This subproject is one of many research subprojects utilizing theresources provided by a Center grant funded by NIH/NCRR. The subproject andinvestigator (PI) may have received primary funding from another NIH source,and thus could be represented in other CRISP entries. The institution listed isfor the Center, which is not necessarily the institution for the investigator.ABSTRACTPhotosynthesis is a fundamental process upon which the majority of Earths life depends. At the heart of photosynthesis are unique protein complexes that have evolved to harvest light energy and transform it into chemical energy. The structural integrity, organization, and proper functioning of these protein complexes are dependent on a surrounding lipid membrane called the intracytoplasmic lamellae in photosynthetic prokaryotes and thylakoid membranes in chloroplasts.This project will involve a comparative study of the molecular architecture of two of the most abundant photosynthetic prokaryotes in the oceans. The use of electron microscope tomography will enable us to characterize the supramolecular organization of these cyanobacterial cells and establish how environmental stress affects cell architecture. In particular, electron microscope tomography will allow us to characterize the three dimensional organization of the intracytoplasmic membranes in Prochlorococcus and Synechococcus, and visualize the internal membrane system throughout the cell during the cell division process. The structural information provided by electron microscope tomography will advance our fundamental knowledge of the internal organization of the intracytoplasmic lamellae, and thus will have important implications for our understanding of photosynthesis and membrane biogenesis in photosynthetic organisms.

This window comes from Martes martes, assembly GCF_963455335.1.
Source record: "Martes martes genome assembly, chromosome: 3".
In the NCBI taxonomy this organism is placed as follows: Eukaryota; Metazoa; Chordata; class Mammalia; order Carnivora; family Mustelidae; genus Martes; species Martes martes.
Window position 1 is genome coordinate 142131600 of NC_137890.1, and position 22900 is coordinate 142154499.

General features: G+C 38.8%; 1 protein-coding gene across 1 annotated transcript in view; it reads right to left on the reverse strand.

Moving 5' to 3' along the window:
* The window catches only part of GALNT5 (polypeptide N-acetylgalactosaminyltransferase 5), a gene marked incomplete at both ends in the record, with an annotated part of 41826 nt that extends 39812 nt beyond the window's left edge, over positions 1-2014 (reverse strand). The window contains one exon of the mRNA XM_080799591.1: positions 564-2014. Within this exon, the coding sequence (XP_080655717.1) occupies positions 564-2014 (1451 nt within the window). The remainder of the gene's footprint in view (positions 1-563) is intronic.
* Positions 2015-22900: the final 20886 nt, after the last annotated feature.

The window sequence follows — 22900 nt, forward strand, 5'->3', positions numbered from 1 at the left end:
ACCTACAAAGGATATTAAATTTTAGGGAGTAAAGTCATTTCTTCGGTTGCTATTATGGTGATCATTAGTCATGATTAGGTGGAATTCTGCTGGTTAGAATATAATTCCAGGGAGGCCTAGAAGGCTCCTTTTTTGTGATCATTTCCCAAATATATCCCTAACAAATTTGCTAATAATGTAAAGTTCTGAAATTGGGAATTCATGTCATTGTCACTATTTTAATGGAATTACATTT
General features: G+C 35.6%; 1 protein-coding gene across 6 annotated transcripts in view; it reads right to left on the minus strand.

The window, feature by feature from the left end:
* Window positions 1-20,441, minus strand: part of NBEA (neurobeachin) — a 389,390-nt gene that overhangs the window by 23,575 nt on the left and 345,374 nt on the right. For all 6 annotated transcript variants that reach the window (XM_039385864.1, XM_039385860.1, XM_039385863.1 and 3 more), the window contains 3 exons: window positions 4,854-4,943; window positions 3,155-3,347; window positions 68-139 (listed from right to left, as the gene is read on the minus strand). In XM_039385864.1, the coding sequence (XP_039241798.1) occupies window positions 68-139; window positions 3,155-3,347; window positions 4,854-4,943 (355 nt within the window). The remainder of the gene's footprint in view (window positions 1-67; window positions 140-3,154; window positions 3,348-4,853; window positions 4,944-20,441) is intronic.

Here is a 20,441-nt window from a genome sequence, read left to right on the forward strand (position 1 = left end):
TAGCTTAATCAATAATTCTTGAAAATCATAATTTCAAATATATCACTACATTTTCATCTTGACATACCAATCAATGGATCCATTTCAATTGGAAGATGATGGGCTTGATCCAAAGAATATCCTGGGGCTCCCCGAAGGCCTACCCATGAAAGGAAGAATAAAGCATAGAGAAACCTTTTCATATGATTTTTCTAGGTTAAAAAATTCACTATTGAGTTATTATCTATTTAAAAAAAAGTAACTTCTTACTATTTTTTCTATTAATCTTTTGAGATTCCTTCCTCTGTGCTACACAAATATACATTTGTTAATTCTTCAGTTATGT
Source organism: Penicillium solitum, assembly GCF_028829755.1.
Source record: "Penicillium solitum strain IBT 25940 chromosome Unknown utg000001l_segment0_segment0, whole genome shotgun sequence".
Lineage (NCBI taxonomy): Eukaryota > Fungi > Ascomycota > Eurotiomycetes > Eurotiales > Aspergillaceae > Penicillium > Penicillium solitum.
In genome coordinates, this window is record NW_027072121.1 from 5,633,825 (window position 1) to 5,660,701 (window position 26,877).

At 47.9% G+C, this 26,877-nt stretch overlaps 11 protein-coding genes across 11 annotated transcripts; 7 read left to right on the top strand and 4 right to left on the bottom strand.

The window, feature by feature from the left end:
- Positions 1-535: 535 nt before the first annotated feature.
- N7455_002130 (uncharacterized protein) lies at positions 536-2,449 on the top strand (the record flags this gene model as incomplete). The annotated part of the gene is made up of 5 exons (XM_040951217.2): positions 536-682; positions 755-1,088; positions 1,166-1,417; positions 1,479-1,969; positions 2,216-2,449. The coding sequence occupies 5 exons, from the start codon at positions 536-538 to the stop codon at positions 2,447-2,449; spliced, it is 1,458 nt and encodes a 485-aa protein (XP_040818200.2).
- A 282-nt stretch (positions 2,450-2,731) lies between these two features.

The aim of this project is to characterize the molecular architecture of the globally important cyanobacteria Prochlorococcus and Synechococcus. Specifically, we seek to define the supramolecular organization of the cytoplasm of these closely related cyanobacteria, focusing particularly on the structure, organization, and contacts of the intracytoplasmic lamellae. These internal lamellae are the sites of major metabolic processes, such as photosynthesis, in these cells. We are especially interested in establishing how the structure and organization of these photosynthetic lamellae change during membrane biogenesis and following the exposure of cells to abiotic stress. Although Prochlorococcus and Synechococcus are closely related and are thought to share a common ancestor1, conventional electron microscopy indicates that they have evolved striking differences in the organization of their intracytoplasmic lamellae. These differences are due in part to dissimilarities in the protein composition of their photosynthetic apparatus2. Electron microscope tomography will enable us to characterize the three-dimensional structure and organization of the intracytoplasmic lamellae in these cells and establish whether contacts exist between the internal lamellae and the cytoplasmic membranes. Furthermore, comparative studies on cells at different physiological states (i.e., undergoing binary fission vs. stationary phase, exposed to normal growth conditions vs. abiotic stress) will enable us to define changes that occur in the photosynthetic lamellae and other internal structures under different growth conditions. These studies will also provide insights on whether the increased sensitivity of Prochorococcus to abiotic stress is due in part to damage of key cellular structures such as the internal membranes. The structural information provided by electron microscope tomography will contribute to our fundamental understanding of photosynthesis and the biogenesis of photosynthetic membranes.The structural information provided by electron microscope tomography3-8 has the potential to provide fundamental insights into the internal organization of photosynthetic prokaryotes, and in particular on the three-dimensional structure, organization, and contacts of the photosynthetic lamellae. Prochlorococcus and Synechococcus (Figures 1A and 1B) are ideal candidates for electron microscope tomography studies. First, as major contributors to primary production in the open oceans, they are environmentally important microorganisms and are among the most abundant photosynthetic organisms known9. Second, their small size (Prochlorococcus: 0.5 to 0.9 m, diameter; Synechococcus 0.6 um (width) x 1.8 um (length)) make them suitable for electron microscope tomography, where specimen thickness is a major limitation in optimizing image quality. Third, in these past years, I have been characterizing the ultrastructure of these cyanobacteria using chemical fixation, thin sectioning, and transmission electron microscopy techniques. As part of this work, I developed an improved method for the fixation of Prochlorococcus for transmission electron microscopy that has permitted visualization of the intracytoplasmic lamellae of these cells (Ting et al., manuscript in preparation).Through conventional electron microscopy of Prochlorococcus thin sections, I have established that the structure of the intracytoplasmic lamellae, where the proteins of the photosynthetic apparatus are localized, differ from the majority of other cyanobacteria. The intracytoplasmic lamellae are a dominant feature of the Prochlorococcus cell. In contrast to many cyanobacteria, these membranes are tightly appressed in Prochlorococcus, and are located near the cell periphery. A single phospholipid bilayer of the lamella is approximately 6 to 7 nm, and the width of an individual lamella consisting of two phospholipids bilayers and an intramembrane space ranges from 15 nm to 19 nm. The sac-like structure formed by the internal membranes was often visible in our sections. In longitudinal sections, these lamellae frequently extend the length of the cell and are tightly appressed. They are generally discontinuous at one end of the cell, where an increased amount of the cytoplasmic space separates the individual membranes. Electron microscope tomography will permit the characterization of the three dimensional organization of these intracytoplasmic membranes in Prochlorococcus and Synechococcus, and will allow the visualization of the internal membrane system throughout the cell during the cell division process. This in turn will enable us to identify specific membrane conformations and contacts that are unique to the division process. Furthermore, electron microscope tomography will allow us to define alterations in the supramolecular organization of cyanobacterial cells following exposure to specific environmental changes and stresses. From my previous work on the ultrastructure of Prochlorococcus, it is clear that the most notable difference between cells grown at high and low irradiance levels is the internal membrane content of the cells. Our preliminary results suggest that the use of cryoelectron tomography, which introduces fewer structural artifacts than conventional chemical fixation approaches6,7, should be particularly effective in these studies. The structural information provided by electron microscope tomography will advance our knowledge of the internal organization of the intracytoplasmic lamellae, and thus will have important implications for our understanding of photosynthesis and membrane biogenesis in photosynthetic prokaryotes. The first phase of this work will involve obtaining three-dimensional reconstructions of Prochlorococcus and Synechococcus cells that have been grown under different environmental conditions and are chemically-fixed and embedded in Spurr or Epon. Our preliminary data have been promising and we have been able to obtain tomographic reconstructions of Prochlorococcus cells that were preserved using these techniques. Since membranes are particularly sensitive to preparative techniques, however, we need to confirm our findings with a more native method. Thus, in the second phase of this work, whole cells will be plunge-frozen, and tomograms will be recorded from frozen-hydrated cells, without the need for chemical fixation, dehydration, or stains. This will allow visualization of the membrane system as a whole. The small size of these marine cyanobacteria renders them particularly suitable for examination using this technique. Preliminary results with frozen-hydrated Prochlorococcus and Synechococcus cells look very encouraging. For higher resolution tomography, a thinner preparation will be needed, so pelleted cells will be high-pressure frozen and sectioned by cryo-ultramicrotomy. The ultrastructure of these cryofixed cells will be compared with those prepared using the conventional approaches described above. This project requires the expertise and facilities available at the Resource for the Visualization of Biological Complexity. The proposed experiments will involve both the intermediate and high voltage electron microscopes available at the RVBC, as well as other equipment (high-pressure and plunge freezers, cryo-ultramicrotome) and analysis tools available at this facility. The 400kV energy-filtered EM is required to obtain high quality tomograms of frozen-hydrated whole-mounts of cyanobacteria, and tomography of frozen-hydrated sections allows higher-resolution comparative study of the same specimen. This should be useful in tests aimed at refining techniques of whole-cell and frozen-hydrated section cryo-tomography.References1. Ubrach E, Robertson, DL, Chisholm SW (1992) Multiple evolutionary origins of prochlorophytes within the cyanobacterial radiation. Nature 355:267-269.2. Ting CS, Rocap G, King J, Chisholm SW (2002) Cyanobacterial photosynthesis in the oceans: the origins and significance of divergent light-harvesting strategies. Trends inMicrobiology 10:134-142.3. Frank J (1992) Electron Tomography: Three-Dimensional Imaging with the Electron Microscope. Plenum Press, New York.4. Mannella CA, Marko M, Penczek P, Barnard D, Frank J (1994) The internal compartmentalization of rat-liver mitochondria: tomographic study using the high-voltage transmission electron microscope. Microscopy Research Technique 27:278-283.5. Mannella CA, Buttle K, Marko M (1997) Reconsidering mitochondrial structure: new views of an old organelle. Trends in Biochemical Sciences 22:37-38.6. Frey TG, Mannella CA (2000) The internal structure of mitochondria. Trends in Biochemical Sciences 25:319-324.7. Frank J, Wagenknecht T, McEwen BF, Marko M, Hsieh CE, Mannella CA (2002) Three- dimensional imaging of biological complexity. Journal of Structural Biology 138:85-91.8. Murk J, Humbel BM, Ziese U, Griffith JM, Posthuma G, Slot JW, Koster AJ, Verkleij AJ, Geuze HJ, Kleijmeer MJ (2003) Endosomal compartmentalization in three dimensions: Implications for membrane fusion. Proceedings of the National Academy of Science, USA 100:13332-13337.9. Partensky F, Hess WR, Vaulot D (1999) Prochlorococcus, a marine photosynthetic prokaryote of global significance. Microbiology and Molecular Biology Reviews 63:106-127.In the previous reporting period, several tomograms of plunge-frozen, intact cyanobacteria were made. Three strains were represented, Prochlorococcus, Synechococcus, and MED4A. Dr. Ting visited the RVBC with student Sesh Sundararaman, who learned how to make surface-rendered models using Sterecon. A Silicon Graphics workstation was loaned and set up in the Ting lab for this purpose. A representative model of each strain was made. New insights on the comparative structure of both peripheral and internal membrane systems in the different strains were gained, and the work was reported by Dr. Ting in a platform talk at the Microscopy and Microanalysis 2005 Meeting, Honolulu, HI, July 29  August 4, 2005:' Ting, C.S., Hsieh, C., Sundararaman, S., Mannella, C. and Marko, M. (2005) Comparative three-dimensional imaging of environmentally critical cyanobacteria through cryo-electron tomography. Microsc. Microanal. 11 (Suppl 2): 332CD.Cyanobacteria were concentrated and high-pressure frozen in 20% dextran. Frozen-hydrated sections were cut from this material, and five tomographic reconstructions from Prochlorocccus strain 9313 were made. One of these was shown at the Microscopy and Microanalysis 2005, as a comparison with the plunge-frozen whole mounts. One of the reconstructions represented a cross-section along the long axis of the cell, and revealed a spiral arrangement of the internal membranes, not previously known. Since the membrane surface area is known to change in response to light level, such a spiral arrangement of membrane growth would seem to be advantageous. Modeling of cells from sections is underway. A study of light response with strains 9313 and MED4A was carried out, adding short-light and long-light conditions to the normal light cycle condition studied so far. Material was both plunge-frozen for whole mounts and high-pressure frozen for frozen-hydrated sections.